the President's director of Office of Management and Budget (and the previous director of Congressional Budget Office). He responds in this post to a column in the Washington Post saying the two things with the best chance to control health care costs--changing tax treatment of employer paid premiums and a Medicare advisory commission--are missing from reform. Orazag notes that the tax on high cost premiums is a de facto capping, as I wrote last Friday, and that there is a Medicare advisory commission in the Baucus bill.
I agree with this and if these two items stay in, they should slow cost inflation. The worry for many worried about costs is that these are two things very likely to go in a House/Senate negotiation....but obviously Orszag should know. This blog post is fairly close to the White House saying those two things are priorities for us.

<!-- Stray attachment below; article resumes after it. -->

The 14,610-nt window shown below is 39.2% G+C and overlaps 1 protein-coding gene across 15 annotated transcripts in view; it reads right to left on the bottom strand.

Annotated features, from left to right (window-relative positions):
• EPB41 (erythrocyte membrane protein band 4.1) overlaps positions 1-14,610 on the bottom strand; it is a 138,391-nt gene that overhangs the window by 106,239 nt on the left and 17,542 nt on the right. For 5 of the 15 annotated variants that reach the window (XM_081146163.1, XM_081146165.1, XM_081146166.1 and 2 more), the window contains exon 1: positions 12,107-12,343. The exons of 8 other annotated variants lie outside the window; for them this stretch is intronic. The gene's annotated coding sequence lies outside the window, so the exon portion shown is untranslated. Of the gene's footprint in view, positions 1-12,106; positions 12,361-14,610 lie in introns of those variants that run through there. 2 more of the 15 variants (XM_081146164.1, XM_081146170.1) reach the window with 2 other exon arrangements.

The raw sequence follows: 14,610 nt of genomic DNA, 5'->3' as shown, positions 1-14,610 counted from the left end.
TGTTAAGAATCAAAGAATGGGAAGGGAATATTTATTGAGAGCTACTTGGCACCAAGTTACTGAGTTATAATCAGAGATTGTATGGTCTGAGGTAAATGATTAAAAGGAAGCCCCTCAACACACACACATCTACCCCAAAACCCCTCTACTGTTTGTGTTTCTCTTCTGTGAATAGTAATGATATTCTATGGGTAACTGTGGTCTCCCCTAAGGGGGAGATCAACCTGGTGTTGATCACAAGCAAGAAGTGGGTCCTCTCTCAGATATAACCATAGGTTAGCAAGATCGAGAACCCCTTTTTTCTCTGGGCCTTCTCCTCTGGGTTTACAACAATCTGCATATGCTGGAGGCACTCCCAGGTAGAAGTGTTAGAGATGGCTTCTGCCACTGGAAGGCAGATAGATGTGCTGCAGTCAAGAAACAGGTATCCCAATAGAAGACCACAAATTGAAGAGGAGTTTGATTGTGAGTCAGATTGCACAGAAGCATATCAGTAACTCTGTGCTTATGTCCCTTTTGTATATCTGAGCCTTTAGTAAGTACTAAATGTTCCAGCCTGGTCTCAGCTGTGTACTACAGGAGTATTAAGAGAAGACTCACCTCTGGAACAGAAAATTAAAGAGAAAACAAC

I also agree with him that there are some aspects of Baucus that the CBO is not crediting with savings that probably can save some money, but tax treatment and a Medicare commission are the two most certain. And both of these items are more important for cost control than is a public option (though I support a public option).
I also agree that doing nothing is the most certain path to fiscal disaster. Put another way, doing the same thing but hoping for a different result is one definition of insanity. Here is do nothing projection of the federal deficit.